Fly fishermen obsess over gear. Rods, reels, nets, boots, waders, vest, chest packs, sling packs, glasses, nippers, forceps…well you get the point. All of those things are important on some level, but if you don’t maintain a solid connection with the fish it is all moot. When the rubber meets the road, your line is the most important aspect of your gear. Your fly line and leader are an important aspect of the cast and presentation, and if anything from the backing to the tippet fails during the fight you will not land the fish. Here are a few tips on choosing backing and fly line.
The first component is your backing, which is just a thin strand of heavy line. Backing usually only costs a few bucks, and you put it on before the fly line. If a fish runs out all of your fly line, backing allows you to keep playing the fish. I personally fish a lot of small streams where there is no risk of hooking into a fish that will run 90’ or more, so I don’t put backing on my 3wt outfit. I’m also very careful not to use that outfit anywhere that there is a remote chance of hooking into a big fish. In 99% of fly fishing applications, backing is the least important aspect of your gear. But when you hook the fish of a lifetime, your backing may be the difference between success and failure.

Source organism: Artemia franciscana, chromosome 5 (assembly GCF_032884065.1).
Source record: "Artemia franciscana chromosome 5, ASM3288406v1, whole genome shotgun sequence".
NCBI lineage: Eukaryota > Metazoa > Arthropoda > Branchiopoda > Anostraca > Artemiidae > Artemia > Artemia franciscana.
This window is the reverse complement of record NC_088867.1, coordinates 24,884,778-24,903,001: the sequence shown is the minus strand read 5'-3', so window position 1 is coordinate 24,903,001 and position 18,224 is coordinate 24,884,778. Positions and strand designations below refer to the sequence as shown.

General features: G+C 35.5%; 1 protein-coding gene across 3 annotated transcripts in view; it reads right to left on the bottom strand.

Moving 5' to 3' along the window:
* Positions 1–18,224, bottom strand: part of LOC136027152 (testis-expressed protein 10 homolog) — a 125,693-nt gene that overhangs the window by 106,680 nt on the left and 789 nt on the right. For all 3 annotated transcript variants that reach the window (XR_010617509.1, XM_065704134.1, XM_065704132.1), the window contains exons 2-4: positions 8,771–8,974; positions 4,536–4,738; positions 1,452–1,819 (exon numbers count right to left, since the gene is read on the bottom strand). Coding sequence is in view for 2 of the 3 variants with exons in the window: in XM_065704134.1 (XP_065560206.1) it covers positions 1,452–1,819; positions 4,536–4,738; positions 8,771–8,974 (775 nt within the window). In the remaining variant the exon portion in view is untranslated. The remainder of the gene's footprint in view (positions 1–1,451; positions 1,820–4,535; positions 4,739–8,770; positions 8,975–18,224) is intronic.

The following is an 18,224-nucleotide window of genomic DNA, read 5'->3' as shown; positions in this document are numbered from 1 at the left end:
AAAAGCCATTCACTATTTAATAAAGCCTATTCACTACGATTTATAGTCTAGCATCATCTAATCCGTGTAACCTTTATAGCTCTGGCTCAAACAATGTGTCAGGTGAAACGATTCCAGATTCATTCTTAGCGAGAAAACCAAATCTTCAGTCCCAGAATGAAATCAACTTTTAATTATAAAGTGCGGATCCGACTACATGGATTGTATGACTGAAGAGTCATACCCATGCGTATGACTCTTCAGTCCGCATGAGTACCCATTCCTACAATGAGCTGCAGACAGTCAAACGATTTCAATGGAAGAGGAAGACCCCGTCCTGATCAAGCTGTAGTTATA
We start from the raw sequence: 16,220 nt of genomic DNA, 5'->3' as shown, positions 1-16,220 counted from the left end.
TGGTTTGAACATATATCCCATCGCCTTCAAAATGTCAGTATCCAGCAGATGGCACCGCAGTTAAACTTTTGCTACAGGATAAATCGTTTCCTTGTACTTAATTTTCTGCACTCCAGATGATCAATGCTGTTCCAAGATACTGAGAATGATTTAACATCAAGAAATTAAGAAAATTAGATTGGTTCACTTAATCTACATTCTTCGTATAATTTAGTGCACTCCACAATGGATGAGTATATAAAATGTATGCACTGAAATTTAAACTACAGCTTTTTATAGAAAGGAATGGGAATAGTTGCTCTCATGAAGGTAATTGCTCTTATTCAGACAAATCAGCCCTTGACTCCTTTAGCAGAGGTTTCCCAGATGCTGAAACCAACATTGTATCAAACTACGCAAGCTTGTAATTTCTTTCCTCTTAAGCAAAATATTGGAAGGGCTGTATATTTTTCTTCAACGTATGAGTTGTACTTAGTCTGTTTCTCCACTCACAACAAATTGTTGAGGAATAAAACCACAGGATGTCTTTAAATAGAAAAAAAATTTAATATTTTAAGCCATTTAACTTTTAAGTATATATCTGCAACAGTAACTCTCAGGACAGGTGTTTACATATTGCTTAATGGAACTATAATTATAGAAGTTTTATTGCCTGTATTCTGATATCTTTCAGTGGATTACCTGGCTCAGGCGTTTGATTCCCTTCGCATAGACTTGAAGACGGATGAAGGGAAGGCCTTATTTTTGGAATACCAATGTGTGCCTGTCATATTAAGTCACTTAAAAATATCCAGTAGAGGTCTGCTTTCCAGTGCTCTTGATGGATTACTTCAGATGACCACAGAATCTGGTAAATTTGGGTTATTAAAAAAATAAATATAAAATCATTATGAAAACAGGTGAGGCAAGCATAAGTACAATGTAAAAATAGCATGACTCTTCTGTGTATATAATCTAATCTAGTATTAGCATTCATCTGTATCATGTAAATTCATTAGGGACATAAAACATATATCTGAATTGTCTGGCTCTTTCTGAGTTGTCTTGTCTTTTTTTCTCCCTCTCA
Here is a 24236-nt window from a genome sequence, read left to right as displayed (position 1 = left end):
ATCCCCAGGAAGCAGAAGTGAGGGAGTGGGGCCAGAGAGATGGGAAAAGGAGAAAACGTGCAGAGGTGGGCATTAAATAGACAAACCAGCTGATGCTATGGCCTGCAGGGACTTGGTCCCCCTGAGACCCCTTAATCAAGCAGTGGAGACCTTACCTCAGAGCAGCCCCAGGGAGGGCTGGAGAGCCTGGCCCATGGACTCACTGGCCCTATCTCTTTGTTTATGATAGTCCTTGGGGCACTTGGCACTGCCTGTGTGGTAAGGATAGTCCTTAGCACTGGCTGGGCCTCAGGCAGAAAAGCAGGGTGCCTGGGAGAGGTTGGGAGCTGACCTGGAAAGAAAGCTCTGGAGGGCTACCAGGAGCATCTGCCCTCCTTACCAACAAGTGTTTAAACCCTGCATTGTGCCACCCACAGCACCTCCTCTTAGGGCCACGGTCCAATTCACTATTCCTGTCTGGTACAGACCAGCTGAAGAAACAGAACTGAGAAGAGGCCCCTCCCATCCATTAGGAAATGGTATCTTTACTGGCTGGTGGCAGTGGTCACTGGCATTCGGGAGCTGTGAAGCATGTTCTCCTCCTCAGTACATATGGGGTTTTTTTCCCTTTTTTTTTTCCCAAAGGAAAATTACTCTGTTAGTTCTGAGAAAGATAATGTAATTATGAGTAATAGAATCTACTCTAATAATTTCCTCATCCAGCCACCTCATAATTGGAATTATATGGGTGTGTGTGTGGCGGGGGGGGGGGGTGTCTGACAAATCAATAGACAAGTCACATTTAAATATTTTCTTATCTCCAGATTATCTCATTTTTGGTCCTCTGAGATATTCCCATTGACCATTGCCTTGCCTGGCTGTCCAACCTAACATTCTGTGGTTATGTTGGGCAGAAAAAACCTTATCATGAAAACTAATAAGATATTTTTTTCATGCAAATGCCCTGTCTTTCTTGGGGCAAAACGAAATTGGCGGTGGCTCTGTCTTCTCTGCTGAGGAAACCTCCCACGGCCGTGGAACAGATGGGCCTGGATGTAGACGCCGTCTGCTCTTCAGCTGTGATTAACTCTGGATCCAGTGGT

The backing connects to the fly line, which is the most expensive part of the reel-to-fish connection. Fly line comes in a variety of styles and can be a bit overwhelming to a beginner. For most trout fishing applications you can forget about sinking, sink tip, and intermediate lines. These lines certainly have their place, but as a beginner you probably won’t be needing them for a while. The key to buying fly line is to understand the label code. For example, my small stream outfit has a DT3F line. What does that mean? Well the first two letters signify the taper, with DT (Double Taper) and WF (Weight Forward) being the most common. Either style will serve you well for trout fishing. Weight forward is a little better for casts over 30’, and double taper lines are a little better for presentations and short casts. The number following the taper signifies the line weight. For example, the DT3F fly line on my small stream outfit is a 3wt line. This aspect of choosing a line is easy, simply pick the line that corresponds with the rod you are fishing. The final letter signifies the line type (floating, sinking, sink tip etc.). Most trout fishing is done with a simple WF5F fly line on a 8’ 6” or 9’ 5wt rod.
Next comes the leader, tippet, and fly. We will address the leader and tippet in a future blog post, but picking flies is very simple! Check out our Match the Hatch Subscription and become a member of the Monthly Fly Team! We will send you the right flies, at the right time, to catch fish in your local waters.